'Teachers Should Stick Together': Pressure Ramps Up In Final Days Of Session

Mar 6, 2019

Temperatures may have plunged this week, but Kentucky educators are hoping their sustained visible presence in the Capitol will turn up the heat on lawmakers as they consider a number of bills in the final working days of the 2019 legislative session.

Wednesday, Jefferson County public schools closed their doors as teachers reportedly staged their second "sick-out" in the space of a week, prompting criticism from the state's Republican governor. Kentucky public workers are barred from striking, but have exercised their ability to call in sick in large enough numbers to cancel classes.

Confusion reigned early in the day, as red-clad public education supporters filed into the Capitol Annex checking their phones for the latest on several bills — ranging from private school scholarship tax credits to a proposed reorganization of the board governing teacher pensions. Educators argue the former could pull funds from public schools and the latter is a "solution in search of a problem" that punishes the Kentucky Education Association, which helped spearhead massive teacher protests in 2018.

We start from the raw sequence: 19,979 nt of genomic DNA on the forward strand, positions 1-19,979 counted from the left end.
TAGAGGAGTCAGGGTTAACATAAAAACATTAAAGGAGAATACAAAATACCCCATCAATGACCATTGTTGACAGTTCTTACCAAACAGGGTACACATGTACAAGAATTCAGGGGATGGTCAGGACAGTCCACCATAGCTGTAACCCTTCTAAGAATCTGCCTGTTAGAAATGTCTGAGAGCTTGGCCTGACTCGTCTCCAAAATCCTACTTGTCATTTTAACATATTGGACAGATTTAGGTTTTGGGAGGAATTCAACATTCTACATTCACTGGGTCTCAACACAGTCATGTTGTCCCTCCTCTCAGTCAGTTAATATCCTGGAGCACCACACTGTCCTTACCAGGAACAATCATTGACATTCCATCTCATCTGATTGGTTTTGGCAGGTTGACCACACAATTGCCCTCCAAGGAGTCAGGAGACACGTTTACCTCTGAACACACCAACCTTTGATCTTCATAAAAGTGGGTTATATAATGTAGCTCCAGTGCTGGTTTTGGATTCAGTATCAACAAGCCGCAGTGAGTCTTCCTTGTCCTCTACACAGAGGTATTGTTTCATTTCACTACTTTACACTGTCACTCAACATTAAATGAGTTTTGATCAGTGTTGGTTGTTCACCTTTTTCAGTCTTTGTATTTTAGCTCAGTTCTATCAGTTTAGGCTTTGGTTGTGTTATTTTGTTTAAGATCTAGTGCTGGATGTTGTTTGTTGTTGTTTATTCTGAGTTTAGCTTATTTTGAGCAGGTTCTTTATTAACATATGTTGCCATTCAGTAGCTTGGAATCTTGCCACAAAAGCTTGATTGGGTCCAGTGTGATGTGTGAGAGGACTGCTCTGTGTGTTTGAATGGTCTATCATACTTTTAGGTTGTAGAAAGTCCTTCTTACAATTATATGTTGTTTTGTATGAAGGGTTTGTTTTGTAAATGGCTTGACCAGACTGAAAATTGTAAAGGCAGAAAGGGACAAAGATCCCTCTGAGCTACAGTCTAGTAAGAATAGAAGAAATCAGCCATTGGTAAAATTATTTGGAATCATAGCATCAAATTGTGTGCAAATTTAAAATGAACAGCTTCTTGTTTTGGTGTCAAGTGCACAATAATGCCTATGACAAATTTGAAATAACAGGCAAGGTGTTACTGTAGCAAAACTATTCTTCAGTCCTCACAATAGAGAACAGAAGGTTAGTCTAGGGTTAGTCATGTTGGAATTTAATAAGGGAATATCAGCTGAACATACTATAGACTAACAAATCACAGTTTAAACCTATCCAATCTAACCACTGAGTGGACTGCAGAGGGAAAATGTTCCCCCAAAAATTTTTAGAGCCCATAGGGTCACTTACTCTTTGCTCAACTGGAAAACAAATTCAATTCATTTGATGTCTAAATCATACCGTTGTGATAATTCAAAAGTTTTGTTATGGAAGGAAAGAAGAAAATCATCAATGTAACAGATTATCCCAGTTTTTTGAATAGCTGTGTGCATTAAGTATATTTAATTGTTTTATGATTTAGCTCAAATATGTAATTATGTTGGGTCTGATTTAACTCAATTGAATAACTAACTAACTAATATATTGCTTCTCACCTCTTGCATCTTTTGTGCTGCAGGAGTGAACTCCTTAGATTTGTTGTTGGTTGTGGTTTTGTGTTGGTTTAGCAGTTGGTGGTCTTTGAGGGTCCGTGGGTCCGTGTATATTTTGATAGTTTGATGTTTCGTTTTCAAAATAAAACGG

Many feared the language could resurface inside other bills, as lawmakers scramble in the final five working days of the session.

"We're just here in force to look at every bill that affects education, students, our communities, and the budget of Kentucky," said Andrew Bailey, a Jefferseon County teacher who says he wasn't part of the sick-out but felt the need to make his voice heard in Frankfort. "I think that teachers need to stick together. Whenever there is a day off school, you should be here in Frankfort for not only our students and our communities but also ourselves."

House Bill 205 — the private school scholarships bill — fell short of a vote in committee Tuesday and remains in limbo for now. Gov. Bevin has said he would vote for the measure "in a heartbeat"," but the sponsor, Rep. Bam Carney, has sounded hazy on whether the votes are there in the House. The teacher pension board legislation won passage in a House committee, but has yet to materialize on the chamber floor.

Speaking on a Louisville radio show, Bevin called the sick-out "irresponsible," blaming a "handful of activists" trying to hold on to power. He went on to say the KEA may be "overplaying its hand."

Once the House and Senate gaveled in, teachers had swamped the second floor of the Capitol, chanting and waving signs as lawmakers made their way inside.

Wednesday marks day 25 of the 30-day session.